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(WASHINGTON, D.C). - The Energy Employees Occupational Illness Compensation Program Act of 2000 (EEOICPA), which provides compensation to workers and their survivors for occupational diseases arising from toxic and radiation exposure in the government’s nuclear weapons program, lacks independent oversight of scientific decisions by the U.S. Department of Labor (DOL), according to a report by the Government Accountability Office (GAO).  The report was requested by the Senate Health Education, Labor and Pensions (HELP) Committee, chaired by Senator Tom Harkin (D-IA) and the House Committee on Education and Labor, chaired by Congressman George Miller (D-CA).  

“Today’s report makes sensible recommendations for ensuring that the men and women exposed to radiation and other toxins while serving our country at nuclear weapons facilities are fairly compensated for their illness,” Chairman Harkin said.  “We requested this audit after several citizens, many of whom were Iowans, became sick after working at an energy facility and faced unnecessary delays as they pursued their claims.  Some had to wait three years for the government to rule on their cases.  These workers deserve better.  This report highlights serious problems with the current system, and I am currently looking at ways we can move forward with fixes.”

“These veterans of the cold war who served our nation should be treated fairly and justly,” said Rep. George Miller (D-CA), the chair of the House Education and Labor Committee. “The GAO’s findings clearly shows that our government could do better in taking care of those were made ill after they were exposed to radiation and toxic substances while working for the United States government. GAO’s recommendations deserve our serious consideration.”

“For too long, workers who got sick from working at nuclear facilities like Hanford in Washington state have had to struggle to get the compensation they deserve,” said Senator Patty Murray (D-WA). “Whether they have been forced to wait for years, have had critical information ignored, or have been wrongly denied compensation, Hanford workers have had to fight a system that was designed to help them. This report is an important step in the right direction, and I look forward to working with Chairman Harkin and the Administration to implement many of its recommendations.”

Three agencies coordinate efforts to implement the EEOICPA: The DOL issues compensation payments and determines whether workers should be compensated for exposure to toxic substances; the National Institute for Occupational Safety and Health (NIOSH) estimates workers' exposure to radiation used in compensation decisions, and determines when workers should receive presumptive compensation without need for a radiation dose estimate; and the Department of Energy (DOE), which provides records and historical information used by both NIOSH and the DOL under their authorities.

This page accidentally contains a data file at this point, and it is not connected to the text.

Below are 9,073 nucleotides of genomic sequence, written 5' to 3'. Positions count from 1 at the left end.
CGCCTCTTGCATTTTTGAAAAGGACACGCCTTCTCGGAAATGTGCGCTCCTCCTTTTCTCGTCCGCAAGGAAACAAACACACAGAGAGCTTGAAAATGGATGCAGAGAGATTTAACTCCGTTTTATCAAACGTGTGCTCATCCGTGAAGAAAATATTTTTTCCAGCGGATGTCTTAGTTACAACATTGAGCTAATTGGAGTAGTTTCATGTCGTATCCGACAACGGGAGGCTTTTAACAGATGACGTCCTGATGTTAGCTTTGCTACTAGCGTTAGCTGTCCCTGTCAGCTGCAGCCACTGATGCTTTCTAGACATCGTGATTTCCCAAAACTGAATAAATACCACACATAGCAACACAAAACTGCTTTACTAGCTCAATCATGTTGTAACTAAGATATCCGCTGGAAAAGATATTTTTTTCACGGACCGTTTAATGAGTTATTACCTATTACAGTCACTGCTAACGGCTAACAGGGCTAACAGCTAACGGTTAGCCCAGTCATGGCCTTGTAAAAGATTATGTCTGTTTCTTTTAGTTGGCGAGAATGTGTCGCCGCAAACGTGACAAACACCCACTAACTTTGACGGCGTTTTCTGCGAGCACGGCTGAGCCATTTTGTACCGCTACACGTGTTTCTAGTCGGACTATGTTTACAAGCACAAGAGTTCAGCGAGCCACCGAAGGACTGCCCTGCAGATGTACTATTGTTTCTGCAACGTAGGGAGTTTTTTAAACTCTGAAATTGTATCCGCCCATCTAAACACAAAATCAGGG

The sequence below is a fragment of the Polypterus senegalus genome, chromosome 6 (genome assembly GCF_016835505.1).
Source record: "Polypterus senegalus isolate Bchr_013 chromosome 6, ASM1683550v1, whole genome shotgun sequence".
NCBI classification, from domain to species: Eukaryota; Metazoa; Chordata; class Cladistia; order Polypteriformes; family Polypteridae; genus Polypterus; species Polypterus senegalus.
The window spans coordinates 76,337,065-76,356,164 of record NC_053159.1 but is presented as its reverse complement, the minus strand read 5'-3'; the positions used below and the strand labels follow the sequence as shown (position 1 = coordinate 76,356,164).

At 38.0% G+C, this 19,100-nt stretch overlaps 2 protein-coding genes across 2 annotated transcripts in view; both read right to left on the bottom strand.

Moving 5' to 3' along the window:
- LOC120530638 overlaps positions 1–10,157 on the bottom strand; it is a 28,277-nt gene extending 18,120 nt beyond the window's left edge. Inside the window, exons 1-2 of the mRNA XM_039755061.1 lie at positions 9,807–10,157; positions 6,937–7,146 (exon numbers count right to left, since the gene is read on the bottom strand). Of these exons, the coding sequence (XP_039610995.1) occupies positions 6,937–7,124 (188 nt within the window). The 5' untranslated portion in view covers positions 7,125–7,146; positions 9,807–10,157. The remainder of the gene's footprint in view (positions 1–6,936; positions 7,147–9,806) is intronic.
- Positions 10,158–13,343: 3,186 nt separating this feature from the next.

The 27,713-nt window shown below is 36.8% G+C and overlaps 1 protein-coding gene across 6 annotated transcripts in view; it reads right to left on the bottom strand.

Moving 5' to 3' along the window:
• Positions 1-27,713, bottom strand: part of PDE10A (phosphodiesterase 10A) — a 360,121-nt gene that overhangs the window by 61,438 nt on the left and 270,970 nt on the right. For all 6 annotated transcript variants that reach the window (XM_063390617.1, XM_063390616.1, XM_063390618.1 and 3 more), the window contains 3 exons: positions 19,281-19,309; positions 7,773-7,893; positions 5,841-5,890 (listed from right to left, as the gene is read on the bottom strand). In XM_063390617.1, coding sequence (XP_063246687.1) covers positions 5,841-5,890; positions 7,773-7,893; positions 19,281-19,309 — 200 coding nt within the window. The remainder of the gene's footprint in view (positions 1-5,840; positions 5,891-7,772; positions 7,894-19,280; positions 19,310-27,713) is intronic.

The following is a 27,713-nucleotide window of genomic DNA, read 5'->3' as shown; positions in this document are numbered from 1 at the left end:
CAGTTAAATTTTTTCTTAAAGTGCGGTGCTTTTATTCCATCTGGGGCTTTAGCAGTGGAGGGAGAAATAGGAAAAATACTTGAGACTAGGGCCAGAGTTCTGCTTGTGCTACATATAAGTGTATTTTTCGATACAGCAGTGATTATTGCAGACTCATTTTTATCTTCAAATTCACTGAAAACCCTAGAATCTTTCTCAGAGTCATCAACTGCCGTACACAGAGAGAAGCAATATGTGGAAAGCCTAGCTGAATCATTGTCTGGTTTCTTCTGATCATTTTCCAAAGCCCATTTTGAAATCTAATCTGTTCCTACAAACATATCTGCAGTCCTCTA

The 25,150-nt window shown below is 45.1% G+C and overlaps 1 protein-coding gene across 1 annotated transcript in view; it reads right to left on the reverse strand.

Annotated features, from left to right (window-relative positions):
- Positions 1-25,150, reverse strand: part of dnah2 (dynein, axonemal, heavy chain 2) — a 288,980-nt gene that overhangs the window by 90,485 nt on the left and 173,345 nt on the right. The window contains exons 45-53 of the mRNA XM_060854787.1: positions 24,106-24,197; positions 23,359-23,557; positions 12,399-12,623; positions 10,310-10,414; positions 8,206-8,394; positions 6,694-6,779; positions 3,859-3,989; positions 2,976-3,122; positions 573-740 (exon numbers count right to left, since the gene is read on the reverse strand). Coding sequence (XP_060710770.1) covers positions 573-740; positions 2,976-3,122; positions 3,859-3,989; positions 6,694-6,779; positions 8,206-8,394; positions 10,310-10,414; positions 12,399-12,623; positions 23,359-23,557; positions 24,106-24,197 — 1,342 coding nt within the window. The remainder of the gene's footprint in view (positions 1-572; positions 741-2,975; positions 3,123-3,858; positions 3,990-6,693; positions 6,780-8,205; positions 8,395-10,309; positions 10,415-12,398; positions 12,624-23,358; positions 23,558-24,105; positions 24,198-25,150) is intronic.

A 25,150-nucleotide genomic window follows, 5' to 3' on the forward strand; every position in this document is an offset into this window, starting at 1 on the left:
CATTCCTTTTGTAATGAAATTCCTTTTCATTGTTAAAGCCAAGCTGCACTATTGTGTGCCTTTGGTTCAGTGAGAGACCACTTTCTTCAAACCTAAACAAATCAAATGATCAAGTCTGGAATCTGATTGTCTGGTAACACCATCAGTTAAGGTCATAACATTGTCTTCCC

GAO noted that Congress had established a Presidential Advisory Board on Radiation and Worker Health which regularly evaluates the quality and scientific soundness of radiation dose assessments, site profiles, and presumptive compensation evaluations that are conducted by NIOSH.  However, GAO noted there is a “gap” because there is no comparable body to oversee the “quality, objectivity and consistency of [DOL] consultant physicians’ work and no independent expert review of the scientific soundness of the detailed information in site exposure” matrices used in screening cases for compensability.

The GAO also found that while Congress established a DOL Ombudsman to assist claimants and to report on problems encountered by claimants through annual reports to Congress, “Labor has not publically responded to these concerns, nor developed formal plans for addressing the issues.”  As a result, “claimants have little knowledge that their concerns are heard of that they are being addressed.”

GAO also noted that the Labor Department does not release its site exposure matrices due to concerns about releasing national security sensitive information.  By comparison, NIOSH has released extensive documentation on radiological conditions at nuclear facilities. GAO found that transparency would facilitate greater understanding on the part of claimants, and help improve the accuracy of the site exposure matrix used in decision making.  GAO recommended that DOL and DOE establish a “formal action plan” to facilitate a clearance process to make information on the site matrices public.

See a  full copy of the report GAO #10-302